Author: Francesco Bandarin
Publisher: John Wiley & Sons
Release Date: 2012-01-12
This book offers a comprehensive overview of the intellectual developments in urban conservation. The authors offer unique insights from UNESCO's World Heritage Centre and the book is richly illustrated with colour photographs. Examples are drawn from urban heritage sites worldwide from Timbuktu to Liverpool to demonstrate key issues and best practice in urban conservation today. The book offers an invaluable resource for architects, planners, surveyors and engineers worldwide working in heritage conservation, as well as for local authority conservation officers and managers of heritage sites.
Die US-Schriftstellerin Kate Christensen zählt spätestens seit ihrem Roman "Feldmans Frauen" zu den großen Stimmen der amerikanischen Literatur. Für "Feldmans Frauen" erhielt sie den Pen/Faulkner Award, und die Brigitte urteilte: “Das beste Buch des Jahres.” Auch für ihren neuen Roman "Das Ehespiel" wählt Kate Christensen ihre Heimat New York als Setting. Lustvoll, scharfzüngig und anrührend führt sie uns die tragischen, absurden und komischen Spielarten der Ehe vor: Der Dichter Harry ist seit dreißig Jahren mit Luz verheiratet. Sie haben zwei erwachsene Kinder, einen großen Freundeskreis und lieben ihr Brooklyner Apartment. Als Luz eines Tages in Harrys Notizen blättert und auf Gedichte über eine andere Frau stößt, ist sie davon überzeugt, dass er sie betrügt. Obwohl Harry unschuldig ist, wirft sie ihn aus der Wohnung und dem gemeinsamen Leben. Harry ist fassungslos. Er versucht, zu Luz durchzudringen, doch schnell beschleicht ihn das surreale Gefühl, dass sie sich trotz dreißig gemeinsamer Ehejahre völlig fremd sind. "Ein mit Geschick entworfenes Portrait einer modernen New Yorker Ehe." Norddeutsche Neuste Nachrichten "Eine herrliche Gesellschafts-Satire." People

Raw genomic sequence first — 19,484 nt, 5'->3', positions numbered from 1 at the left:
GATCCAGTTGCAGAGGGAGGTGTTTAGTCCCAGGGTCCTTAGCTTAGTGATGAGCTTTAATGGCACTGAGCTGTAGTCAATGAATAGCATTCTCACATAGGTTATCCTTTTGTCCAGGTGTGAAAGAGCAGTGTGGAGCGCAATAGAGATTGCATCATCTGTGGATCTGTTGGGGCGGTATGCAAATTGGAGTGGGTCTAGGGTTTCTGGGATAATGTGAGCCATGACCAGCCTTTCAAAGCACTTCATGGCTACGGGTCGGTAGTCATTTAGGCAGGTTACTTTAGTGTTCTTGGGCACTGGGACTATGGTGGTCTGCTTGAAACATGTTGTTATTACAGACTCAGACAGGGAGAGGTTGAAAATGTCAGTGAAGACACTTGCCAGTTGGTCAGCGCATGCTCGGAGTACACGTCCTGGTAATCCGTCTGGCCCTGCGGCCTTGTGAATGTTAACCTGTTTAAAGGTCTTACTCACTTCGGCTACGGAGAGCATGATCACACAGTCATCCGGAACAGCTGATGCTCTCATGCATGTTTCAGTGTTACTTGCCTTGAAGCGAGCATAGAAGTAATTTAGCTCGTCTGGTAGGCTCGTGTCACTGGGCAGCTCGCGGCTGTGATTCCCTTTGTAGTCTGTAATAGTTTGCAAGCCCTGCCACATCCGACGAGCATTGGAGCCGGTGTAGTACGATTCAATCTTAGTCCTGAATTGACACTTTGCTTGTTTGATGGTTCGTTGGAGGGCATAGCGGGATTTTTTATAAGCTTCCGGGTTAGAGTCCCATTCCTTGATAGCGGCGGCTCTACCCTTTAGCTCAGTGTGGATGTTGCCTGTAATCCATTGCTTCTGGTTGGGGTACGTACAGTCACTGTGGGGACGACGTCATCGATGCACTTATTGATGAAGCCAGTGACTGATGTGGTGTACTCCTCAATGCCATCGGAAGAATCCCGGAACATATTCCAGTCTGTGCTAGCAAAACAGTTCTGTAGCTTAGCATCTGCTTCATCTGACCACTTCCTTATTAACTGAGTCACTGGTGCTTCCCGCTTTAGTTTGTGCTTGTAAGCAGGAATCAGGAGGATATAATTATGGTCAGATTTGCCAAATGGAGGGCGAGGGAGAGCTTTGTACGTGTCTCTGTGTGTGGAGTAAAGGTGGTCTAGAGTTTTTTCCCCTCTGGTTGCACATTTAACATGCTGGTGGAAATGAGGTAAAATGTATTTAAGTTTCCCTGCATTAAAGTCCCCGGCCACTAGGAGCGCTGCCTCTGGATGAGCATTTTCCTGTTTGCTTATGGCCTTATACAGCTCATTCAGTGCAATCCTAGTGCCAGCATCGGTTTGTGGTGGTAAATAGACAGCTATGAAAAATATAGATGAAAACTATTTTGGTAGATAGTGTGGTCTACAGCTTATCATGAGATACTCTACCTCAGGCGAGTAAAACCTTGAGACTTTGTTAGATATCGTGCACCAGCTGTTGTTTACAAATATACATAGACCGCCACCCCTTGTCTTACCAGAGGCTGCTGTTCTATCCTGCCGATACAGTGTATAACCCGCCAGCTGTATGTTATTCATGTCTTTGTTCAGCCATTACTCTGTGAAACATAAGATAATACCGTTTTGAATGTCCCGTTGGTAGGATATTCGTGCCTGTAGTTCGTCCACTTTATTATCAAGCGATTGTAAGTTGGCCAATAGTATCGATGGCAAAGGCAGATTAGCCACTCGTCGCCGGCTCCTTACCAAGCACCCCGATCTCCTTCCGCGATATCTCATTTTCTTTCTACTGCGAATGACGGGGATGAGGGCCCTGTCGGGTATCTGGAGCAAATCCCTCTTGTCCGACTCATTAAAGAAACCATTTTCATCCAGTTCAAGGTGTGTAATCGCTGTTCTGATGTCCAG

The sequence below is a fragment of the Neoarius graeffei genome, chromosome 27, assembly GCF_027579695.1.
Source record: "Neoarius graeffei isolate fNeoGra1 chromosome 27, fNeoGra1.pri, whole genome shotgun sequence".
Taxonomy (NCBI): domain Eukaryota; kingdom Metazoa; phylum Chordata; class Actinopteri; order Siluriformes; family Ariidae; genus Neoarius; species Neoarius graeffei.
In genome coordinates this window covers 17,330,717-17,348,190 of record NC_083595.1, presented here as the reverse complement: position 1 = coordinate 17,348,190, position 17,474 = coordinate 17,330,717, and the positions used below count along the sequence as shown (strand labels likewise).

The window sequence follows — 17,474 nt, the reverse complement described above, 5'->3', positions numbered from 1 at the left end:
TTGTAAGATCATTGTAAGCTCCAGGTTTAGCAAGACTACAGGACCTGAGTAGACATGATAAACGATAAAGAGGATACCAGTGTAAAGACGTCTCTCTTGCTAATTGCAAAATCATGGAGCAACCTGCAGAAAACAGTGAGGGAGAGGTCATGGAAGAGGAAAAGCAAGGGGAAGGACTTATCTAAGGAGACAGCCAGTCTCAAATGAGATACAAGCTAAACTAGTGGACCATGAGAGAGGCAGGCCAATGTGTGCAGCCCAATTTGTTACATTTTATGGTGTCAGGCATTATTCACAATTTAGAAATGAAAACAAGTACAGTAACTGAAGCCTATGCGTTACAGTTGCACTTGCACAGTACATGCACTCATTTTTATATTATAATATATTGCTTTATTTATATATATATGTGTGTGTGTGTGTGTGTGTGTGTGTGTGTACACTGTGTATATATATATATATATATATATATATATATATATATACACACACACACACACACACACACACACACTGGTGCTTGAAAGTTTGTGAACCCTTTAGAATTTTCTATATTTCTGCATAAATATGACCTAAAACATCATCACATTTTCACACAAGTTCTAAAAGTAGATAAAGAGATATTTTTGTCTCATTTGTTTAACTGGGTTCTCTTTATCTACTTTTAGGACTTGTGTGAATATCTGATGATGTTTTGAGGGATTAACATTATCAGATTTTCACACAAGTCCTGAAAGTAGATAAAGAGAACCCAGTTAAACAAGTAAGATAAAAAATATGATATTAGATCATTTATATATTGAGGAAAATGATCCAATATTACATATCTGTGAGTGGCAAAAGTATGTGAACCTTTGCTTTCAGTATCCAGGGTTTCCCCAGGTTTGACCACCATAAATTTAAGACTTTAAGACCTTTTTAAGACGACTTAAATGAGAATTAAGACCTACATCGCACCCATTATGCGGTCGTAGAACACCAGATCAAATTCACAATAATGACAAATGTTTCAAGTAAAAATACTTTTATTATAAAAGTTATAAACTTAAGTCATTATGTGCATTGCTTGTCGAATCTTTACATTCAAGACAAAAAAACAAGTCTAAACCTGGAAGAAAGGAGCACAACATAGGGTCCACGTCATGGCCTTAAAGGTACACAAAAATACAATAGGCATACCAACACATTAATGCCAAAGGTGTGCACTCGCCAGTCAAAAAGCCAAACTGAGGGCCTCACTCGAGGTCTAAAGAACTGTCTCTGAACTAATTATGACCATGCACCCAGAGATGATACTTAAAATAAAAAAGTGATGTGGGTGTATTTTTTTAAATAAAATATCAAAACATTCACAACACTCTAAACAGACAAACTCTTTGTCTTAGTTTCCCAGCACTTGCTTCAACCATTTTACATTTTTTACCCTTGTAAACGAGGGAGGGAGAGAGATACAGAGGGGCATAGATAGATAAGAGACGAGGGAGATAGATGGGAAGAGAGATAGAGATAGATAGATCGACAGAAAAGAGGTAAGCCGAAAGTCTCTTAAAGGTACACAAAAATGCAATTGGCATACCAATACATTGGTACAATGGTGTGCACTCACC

Eine Hommage an zwei Weltstädte Als der Autor sein Online-Reisejournal »Paris versus New York« startete, hatte er keine Ahnung, dass die Seite bald zur viel bestaunten Attraktion werden sollte, mit mehr als 1,5 Millionen Zugriffen in wenigen Monaten, hoch geschätzt von klugen Kritikern. Aus diesem Erfolg erwuchs die Idee zu diesem hinreißenden Buch. Einzigartige und feine Beobachtungen werden in klare Linien gefasst, präzise Porträts der beiden Städte in ihren Eigenarten entstehen. Jede Doppelseite ist zugleich aufregende Entdeckung und Begegnung mit vertrauten Details beider Städte.